Monday, May 26, 2014

Memorial Day thoughts.

The closest I ever came to joining the Army was back in 1974 when I pilfered my brother's draft card. Vietnam was raging and America still had a draft, so my brother, 21 months older than I, had a draft card.

IDs, like a draft card or a driver's license were different back then. Basically, they were cardstock with angular computer type and the ornate seal of whatever governing body issued them. They contained your personal information, name, date of birth, height, weight and eye color, but no hologram or photo.

So, when they ended the draft in 1974, and my brother got his driver's license, I got his Selective Service card, so I could drink, too. (The drinking age in New York back then was 18. And bartenders and liquor store owners were not nearly as strict as they are today.)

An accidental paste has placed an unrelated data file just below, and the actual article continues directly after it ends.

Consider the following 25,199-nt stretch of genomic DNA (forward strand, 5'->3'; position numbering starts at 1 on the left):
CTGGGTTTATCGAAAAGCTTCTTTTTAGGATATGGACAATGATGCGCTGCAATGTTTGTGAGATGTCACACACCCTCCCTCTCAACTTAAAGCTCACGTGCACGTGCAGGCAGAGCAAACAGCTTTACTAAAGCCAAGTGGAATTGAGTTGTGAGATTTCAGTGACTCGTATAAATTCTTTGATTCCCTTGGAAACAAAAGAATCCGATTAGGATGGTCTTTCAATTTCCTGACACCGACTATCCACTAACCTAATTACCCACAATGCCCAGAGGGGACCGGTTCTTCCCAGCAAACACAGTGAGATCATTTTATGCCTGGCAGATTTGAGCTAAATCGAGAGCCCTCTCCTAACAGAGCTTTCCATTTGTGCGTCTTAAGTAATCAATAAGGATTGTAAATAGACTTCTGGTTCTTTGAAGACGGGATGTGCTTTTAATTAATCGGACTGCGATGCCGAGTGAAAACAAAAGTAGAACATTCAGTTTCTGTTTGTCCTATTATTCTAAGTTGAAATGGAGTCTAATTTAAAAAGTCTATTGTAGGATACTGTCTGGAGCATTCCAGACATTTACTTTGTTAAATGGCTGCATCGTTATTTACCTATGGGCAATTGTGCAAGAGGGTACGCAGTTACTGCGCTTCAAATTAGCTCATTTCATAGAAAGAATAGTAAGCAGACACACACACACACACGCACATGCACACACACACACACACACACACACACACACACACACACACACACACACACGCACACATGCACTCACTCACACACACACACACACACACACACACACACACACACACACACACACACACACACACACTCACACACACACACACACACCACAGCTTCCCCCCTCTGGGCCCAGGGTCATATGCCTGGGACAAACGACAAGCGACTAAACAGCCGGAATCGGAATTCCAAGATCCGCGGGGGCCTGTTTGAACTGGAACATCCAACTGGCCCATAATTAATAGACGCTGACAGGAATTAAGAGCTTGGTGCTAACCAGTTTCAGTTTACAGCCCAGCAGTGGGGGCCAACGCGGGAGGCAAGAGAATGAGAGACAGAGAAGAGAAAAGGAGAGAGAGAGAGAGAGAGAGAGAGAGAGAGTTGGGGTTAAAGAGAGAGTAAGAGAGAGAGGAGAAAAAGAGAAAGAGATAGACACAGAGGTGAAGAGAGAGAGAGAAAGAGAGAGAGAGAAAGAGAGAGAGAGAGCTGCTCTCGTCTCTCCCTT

Before we had proper drinking ID, we would send my friend Fred into liquor stores to buy our booze. Fred was tall, broad, tough-looking and black and fewer people would dare question him. One time he came back to the car holding a case of beer and laughing.

"They asked for ID," he said.

We asked him what he did--he had none.

"I said, 'no one asked for ID in Vietnam,' and they gave me the beer."

Back then, if you were a certain age you had to register for the draft and when the time came you got the aforementioned draft card. Again in the wake of Vietnam, America went to an all volunteer army.

This means, in most cases, an army of the very poor and very desperate. Most of middle class America, these days, knows no one in the armed forces. So when the inevitable wars do come, they're fought by other people--people we don't know who live in parts of the country we flyover.

This makes the wars we fight much less real for most of us. We hear about them on the news after Kim and Kanye's wedding. They become part of the great American side-show.

I never wanted to be in the army, but there was something fairer and more honest about a universal draft.

Today we feign Memorial Day as we barbecue and are besieged by commercials for mattress sales.

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